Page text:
Another French violin player, Didier Lockwood was highly influenced by his older compatriot Jean Luc Ponty and forged his own career of jazz infused with rock and electronic experimentation.

His debut album came in 1972 and he would release more than 20 more in a career which finished with his death in 2018.

Despite his contemporary style, he cited Stephane Grappelli as an important influence and his 2000 album in tribute to the legendary string player is well worth a listen.

YouTube video

Regina Carter (1966)

Something of a pioneer several times over as a female, African American violinist playing jazz, Regina Carter has forged a unique sound which incorporates jazz, R&B, Latin, country, classical and blues music.

A recipient of a Doris Duke Artist Award and the MacArthur “genius” grant, she first rose to prominence in the late 80s as part of all female pop-jazz quintet Straight Ahead.

Alongside a career which has seen her appear on most of the major jazz festivals internationally, she has also performed with a who’s who of the pop world, from as Lauryn Hill and Mary J. Blige to Billy Joel and Dolly Parton. 

Zach Brock (1974)

Kentucky-born violin player Zach Brock rose to wider recognition for many as part of the early iterations of Snarky Puppy, who he met whilst studying classical violin at Northwestern University and honing his playing on the vibrant Chicago jazz scene.

Voted Rising Star Violinist in Downbeat Magazine’s 2013 critics poll, he went on to work with modern jazz greats such as Stanley Clarke and Phil Markowitz, as well as working on his own projects which have been released on iconic independent label Criss Cross Jazz.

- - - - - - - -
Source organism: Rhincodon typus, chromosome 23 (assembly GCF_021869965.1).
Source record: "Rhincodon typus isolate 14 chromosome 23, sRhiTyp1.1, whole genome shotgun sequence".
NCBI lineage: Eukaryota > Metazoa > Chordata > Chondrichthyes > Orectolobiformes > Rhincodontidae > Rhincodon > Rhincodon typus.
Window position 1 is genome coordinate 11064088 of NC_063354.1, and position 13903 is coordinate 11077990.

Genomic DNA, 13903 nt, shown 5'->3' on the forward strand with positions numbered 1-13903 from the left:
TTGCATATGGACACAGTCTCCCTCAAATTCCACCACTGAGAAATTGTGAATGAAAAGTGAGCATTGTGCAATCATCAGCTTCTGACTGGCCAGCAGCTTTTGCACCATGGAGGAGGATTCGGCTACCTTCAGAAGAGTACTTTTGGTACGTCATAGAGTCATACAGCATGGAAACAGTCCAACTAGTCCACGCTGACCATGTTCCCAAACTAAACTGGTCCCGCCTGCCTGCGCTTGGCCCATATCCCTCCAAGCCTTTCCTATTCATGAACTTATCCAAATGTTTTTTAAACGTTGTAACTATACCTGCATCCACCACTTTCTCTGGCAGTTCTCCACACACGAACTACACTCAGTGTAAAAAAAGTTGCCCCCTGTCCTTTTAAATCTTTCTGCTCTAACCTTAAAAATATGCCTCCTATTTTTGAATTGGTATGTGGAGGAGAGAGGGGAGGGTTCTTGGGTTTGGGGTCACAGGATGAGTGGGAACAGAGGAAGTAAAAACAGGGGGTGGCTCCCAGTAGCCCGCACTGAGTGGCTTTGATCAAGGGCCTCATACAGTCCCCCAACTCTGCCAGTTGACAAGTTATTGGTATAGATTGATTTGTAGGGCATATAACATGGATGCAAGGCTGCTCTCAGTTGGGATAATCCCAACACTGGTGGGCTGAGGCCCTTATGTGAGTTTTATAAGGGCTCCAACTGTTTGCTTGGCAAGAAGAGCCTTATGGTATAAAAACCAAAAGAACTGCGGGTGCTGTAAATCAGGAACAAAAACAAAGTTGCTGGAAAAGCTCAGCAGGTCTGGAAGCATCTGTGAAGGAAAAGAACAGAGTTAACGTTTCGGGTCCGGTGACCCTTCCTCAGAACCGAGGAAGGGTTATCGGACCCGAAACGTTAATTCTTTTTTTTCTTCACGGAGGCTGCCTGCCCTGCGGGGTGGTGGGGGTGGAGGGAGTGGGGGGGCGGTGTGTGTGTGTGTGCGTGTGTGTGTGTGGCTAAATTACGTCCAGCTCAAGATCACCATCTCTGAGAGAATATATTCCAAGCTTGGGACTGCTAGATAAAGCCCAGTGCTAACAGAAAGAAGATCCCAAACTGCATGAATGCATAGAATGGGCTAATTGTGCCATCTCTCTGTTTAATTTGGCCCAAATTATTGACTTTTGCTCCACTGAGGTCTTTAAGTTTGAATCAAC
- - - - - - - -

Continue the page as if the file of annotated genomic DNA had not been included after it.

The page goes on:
“I called the great French violinist Jean-Luc Ponty and I said ‘So, who’s the new cat? Who’s got the stuff? And he said Zach Brock.” – Stanley Clarke

Scott Tixier (1986)

Just in case you needed further persuading that the history of jazz violin has a longstanding love affair with France, our final (and youngest) pick for this list is Paris-born violinist Scott Tixier.

Now relocated to the US where he teaches at the University of North Texas, he has juggled a busy career as a first-call session musician (Stevie Wonder, Elton John, Christina Aguilera) with that of an in-demand jazz musician who has worked with Chris Potter and Anthony Braxton (to name just two) and released his own albums on the renowned Sunnyside label.

YouTube video

Thanks for reading! 

Of course, even with an instrument as niche as jazz violin, there are many more brilliant musicians we could have included.

Feel free to share your input in the comments section and we’ll be back soon to update. 

In the meantime, if you’re looking for more jazz featuring stringed instruments, check out our guide to some of the most iconic large ensemble albums in history, or a round up the Gypsy Jazz style which first launched the violin into the mainstream.

Discover Jazz
Discover Jazz

The label ‘Discover Jazz’ is attached to articles which have been edited and published by Jazzfuel host Matt Fripp, but have been written in collaboration with various different jazz musicians and industry contributors. When appropriate, these musicians are quoted and name-checked inside the article itself!